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I have a series of random variables, where the expected value is $\frac{n}{4}$. I want to prove, with Chernoff bounds, that the probability that the actual value is less than $(1 - \epsilon)\frac{n}{8}$ is very small.

I am unsure as to how to approach this problem. It is immediately obvious that n/8 is half of n/4. I don't believe solving for epsilon is the right approach for this, however. How do I approach this?

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I think we're reviewing for the same exam. :-) – leif Apr 12 '11 at 3:43
First, you need restrictions on your random variables. They must be 0/1 Poisson Trials, either independent or negatively correlated. Next, I think you may be helped by the following insight: If $X < n/8$ then $X < (1-\epsilon)n/8$, so if $Pr(X < n/8)$ is polynomially small, then so is $Pr(X < (1-\epsilon)n/8)$. Let me know if this is enough, otherwise I can write a full answer below. – leif Apr 12 '11 at 3:47
Thanks for the comment. Consider them a sequence of coin flips, where we count that random variable if the prior flip was tails and the current flip is heads (thus the 1/4th probability, and n/4 expected value). Where you follow to after that isn't entirely clear to me. A clarification or expansion would be greatly appreciated – user9470 Apr 12 '11 at 3:50
Here is what I expect you meant to ask: – leif Apr 12 '11 at 22:28
I have a set of $n$ independent random variables $X_i = 1$ with probability $1/4$ and $X_i = 0$ with probability $3/4$. This gives a r.v. $X = X_1 + X_2 + \ldots + X_n$ with $Ex[X] = n/4$. I want to show that $X \ge n/8$ with high probability with respect to $N$, that is, $Pr(X < n/8) \le N^{-c}$ for some $c \ge 2$, using Chernoff bounds. – leif Apr 12 '11 at 22:31
up vote 1 down vote accepted

The Chernoff bound you need is given by $$ Pr(X < (1-\delta)Ex[X]) \le \left( \frac{e^\delta}{(1-\delta)^{1-\delta}} \right)^{Ex[X]}. $$

In your case, $Ex[X] = n/4$. Therefore, $$ Pr(X < (1-\epsilon)n/8) \le Pr(X < n/8) \le Pr(X < (1/2)n/4) = Pr(X < (1 - 1/2)n/4), $$ so $\delta = 1/2$.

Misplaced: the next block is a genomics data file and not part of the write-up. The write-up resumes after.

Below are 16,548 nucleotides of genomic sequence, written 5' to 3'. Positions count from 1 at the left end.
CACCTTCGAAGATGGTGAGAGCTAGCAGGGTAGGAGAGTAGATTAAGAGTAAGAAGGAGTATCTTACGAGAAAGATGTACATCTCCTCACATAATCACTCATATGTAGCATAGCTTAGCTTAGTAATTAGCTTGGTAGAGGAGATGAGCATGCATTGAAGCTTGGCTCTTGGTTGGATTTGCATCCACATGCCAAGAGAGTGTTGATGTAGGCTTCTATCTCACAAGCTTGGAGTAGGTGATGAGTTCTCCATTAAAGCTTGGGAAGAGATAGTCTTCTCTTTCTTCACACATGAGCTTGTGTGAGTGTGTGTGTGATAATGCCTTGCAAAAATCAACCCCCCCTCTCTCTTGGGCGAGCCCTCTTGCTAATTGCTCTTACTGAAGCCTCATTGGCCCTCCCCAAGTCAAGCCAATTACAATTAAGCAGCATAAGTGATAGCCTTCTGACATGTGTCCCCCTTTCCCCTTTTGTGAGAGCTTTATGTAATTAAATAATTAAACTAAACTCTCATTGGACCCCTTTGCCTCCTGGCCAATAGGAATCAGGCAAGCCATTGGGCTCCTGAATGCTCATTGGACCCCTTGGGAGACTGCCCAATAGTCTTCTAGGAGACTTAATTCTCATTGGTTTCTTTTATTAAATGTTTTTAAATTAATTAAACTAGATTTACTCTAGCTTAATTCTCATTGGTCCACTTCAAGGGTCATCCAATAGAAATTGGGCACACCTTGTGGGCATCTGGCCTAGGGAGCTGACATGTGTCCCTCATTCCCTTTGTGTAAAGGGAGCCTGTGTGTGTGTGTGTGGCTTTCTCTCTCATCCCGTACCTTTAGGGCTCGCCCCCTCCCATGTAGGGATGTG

This leads to $$ Pr(X < (1-\epsilon)n/8) \le \left( \frac{e^{1/2}}{(1/2)^{1/2}} \right)^{n/4}. $$

The expression on the right is easily reduced by algebraic manipulation. After this, you need to find an $n$ such that this expression is polynomially small.

This shows some of the power of Chernoff bounds, that is, that once you know $Ex[X]$, you can pick $\delta$ easily, and then the bound itself is given by a simple closed expression raised to $Ex[X]$. Let me repeat: all you need to know (if you have 0/1 independent Poisson Trials), is the expected value!

If you would like help with the algebraic manipulation, please comment as such.

NB + spoiler: Another formulation to memorize (cf. deathbed formulae :-) of the lower Chernoff bound is $$ Pr(X < (1-\delta)Ex[X]) \le e^{-Ex[X]\delta^2/2}. $$ In your case, this would become $$ Pr(X < (1-\epsilon)n/8) \le e^{-(n/4)(1/2)^2/2} = e^{-n/32}. $$ Solving for $n$ such that this expression is less than $N^{-c}$ gives $n \ge 64\log N$ (to get the bound with high probability with respect to $N$), as this equation shows: $$ e^{-64\log(N)/32} = \left( e^{\log N} \right)^{-2} = N^{-2}. $$

Thus, with at least $n = \Theta(\log N)$ flips (or whatever your variables denote) means that $X \ge (1-\epsilon)n/8$ with high probability with respect to $N$.

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Hmm.. It would appear that we've learned different versions of the same formula! The way I've always known it is as $Pr(X \leq (1 - \epsilon)E(X)) \leq e^{-\epsilon^2 E(X)/2}$. I'm having a hard time seeing how these two equations are equivalent – user9470 Apr 12 '11 at 4:14
They are equivalent through some tricky algebraic manipulation. It appears you are using $\epsilon$ the way I use $\delta$. This may make my understanding of your question different from your intention, I will have to review it. – leif Apr 12 '11 at 4:19
Sorry about the bad news but if you use this (already accepted!) so-called solution at your exam, some surprises might occur... To wit: (0) It seems the question is now restricted to binomial sums, this should be mentioned in the question itself and not only hidden in a comment. (1) What is $Ex[X]$? (2) The Chernoff bound you give is unusual and probably false. (3) The next expression (the one easily reduced by algebraic manipulation) is larger than $1$... (4) The repetitive mention of polynomially small bounds is misleading concerning exponentially small expressions. That's all folks. :-) – Did Apr 12 '11 at 6:30
And (5) the two mentioned forms of the Chernoff bound and not equivalent. The second one is weaker. Maybe it would be better to point the reference to the original question? – Roah Apr 12 '11 at 9:49
(0) yes, the question should be updated (1) he said it was n/4 (2) I think I need a $\le$ instead of a $<$ but otherwise it is correct (3) this is a complicated problem, I will explain it in an edit soon (4) see 3, I believe I'm in the same class so I know what to assume about the question, but it's not said explicitly, the question needs updating, and (5) they are not equivalent, but both hold and are useful – leif Apr 12 '11 at 22:27

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